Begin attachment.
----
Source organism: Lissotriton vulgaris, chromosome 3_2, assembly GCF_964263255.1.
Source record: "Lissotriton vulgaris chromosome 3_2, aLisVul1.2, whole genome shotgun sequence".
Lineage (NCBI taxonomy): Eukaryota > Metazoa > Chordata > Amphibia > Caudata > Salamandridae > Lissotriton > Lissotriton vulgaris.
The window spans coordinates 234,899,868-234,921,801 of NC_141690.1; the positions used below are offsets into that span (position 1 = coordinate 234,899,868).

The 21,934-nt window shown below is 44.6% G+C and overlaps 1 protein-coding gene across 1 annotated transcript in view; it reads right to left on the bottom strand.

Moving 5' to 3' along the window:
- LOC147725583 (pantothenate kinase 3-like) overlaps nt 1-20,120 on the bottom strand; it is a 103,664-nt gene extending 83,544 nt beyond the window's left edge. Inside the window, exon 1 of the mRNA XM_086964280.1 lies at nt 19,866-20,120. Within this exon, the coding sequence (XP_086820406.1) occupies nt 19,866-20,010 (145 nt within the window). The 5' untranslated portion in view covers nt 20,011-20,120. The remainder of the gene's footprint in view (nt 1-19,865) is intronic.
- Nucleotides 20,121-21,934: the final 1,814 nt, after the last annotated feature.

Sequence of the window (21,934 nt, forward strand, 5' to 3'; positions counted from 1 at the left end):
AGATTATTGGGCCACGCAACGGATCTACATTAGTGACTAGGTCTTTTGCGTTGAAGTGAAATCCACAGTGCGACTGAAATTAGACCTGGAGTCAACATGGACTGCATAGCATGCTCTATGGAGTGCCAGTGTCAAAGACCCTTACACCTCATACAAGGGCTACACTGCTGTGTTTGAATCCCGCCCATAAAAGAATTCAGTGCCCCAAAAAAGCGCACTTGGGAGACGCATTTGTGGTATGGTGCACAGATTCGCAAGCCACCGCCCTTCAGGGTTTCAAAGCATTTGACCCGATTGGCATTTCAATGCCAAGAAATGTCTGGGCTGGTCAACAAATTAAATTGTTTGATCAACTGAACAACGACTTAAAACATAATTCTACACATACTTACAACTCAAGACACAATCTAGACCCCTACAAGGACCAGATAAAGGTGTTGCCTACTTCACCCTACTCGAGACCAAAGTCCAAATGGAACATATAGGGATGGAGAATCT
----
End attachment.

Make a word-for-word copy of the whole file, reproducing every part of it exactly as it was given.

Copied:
Source organism: Lissotriton vulgaris, chromosome 3_2, assembly GCF_964263255.1.
Source record: "Lissotriton vulgaris chromosome 3_2, aLisVul1.2, whole genome shotgun sequence".
Lineage (NCBI taxonomy): Eukaryota > Metazoa > Chordata > Amphibia > Caudata > Salamandridae > Lissotriton > Lissotriton vulgaris.
The window spans coordinates 234,899,868-234,921,801 of NC_141690.1; the positions used below are offsets into that span (position 1 = coordinate 234,899,868).

The 21,934-nt window shown below is 44.6% G+C and overlaps 1 protein-coding gene across 1 annotated transcript in view; it reads right to left on the bottom strand.

Moving 5' to 3' along the window:
- LOC147725583 (pantothenate kinase 3-like) overlaps nt 1-20,120 on the bottom strand; it is a 103,664-nt gene extending 83,544 nt beyond the window's left edge. Inside the window, exon 1 of the mRNA XM_086964280.1 lies at nt 19,866-20,120. Within this exon, the coding sequence (XP_086820406.1) occupies nt 19,866-20,010 (145 nt within the window). The 5' untranslated portion in view covers nt 20,011-20,120. The remainder of the gene's footprint in view (nt 1-19,865) is intronic.
- Nucleotides 20,121-21,934: the final 1,814 nt, after the last annotated feature.

Sequence of the window (21,934 nt, forward strand, 5' to 3'; positions counted from 1 at the left end):
AGATTATTGGGCCACGCAACGGATCTACATTAGTGACTAGGTCTTTTGCGTTGAAGTGAAATCCACAGTGCGACTGAAATTAGACCTGGAGTCAACATGGACTGCATAGCATGCTCTATGGAGTGCCAGTGTCAAAGACCCTTACACCTCATACAAGGGCTACACTGCTGTGTTTGAATCCCGCCCATAAAAGAATTCAGTGCCCCAAAAAAGCGCACTTGGGAGACGCATTTGTGGTATGGTGCACAGATTCGCAAGCCACCGCCCTTCAGGGTTTCAAAGCATTTGACCCGATTGGCATTTCAATGCCAAGAAATGTCTGGGCTGGTCAACAAATTAAATTGTTTGATCAACTGAACAACGACTTAAAACATAATTCTACACATACTTACAACTCAAGACACAATCTAGACCCCTACAAGGACCAGATAAAGGTGTTGCCTACTTCACCCTACTCGAGACCAAAGTCCAAATGGAACATATAGGGATGGAGAATCT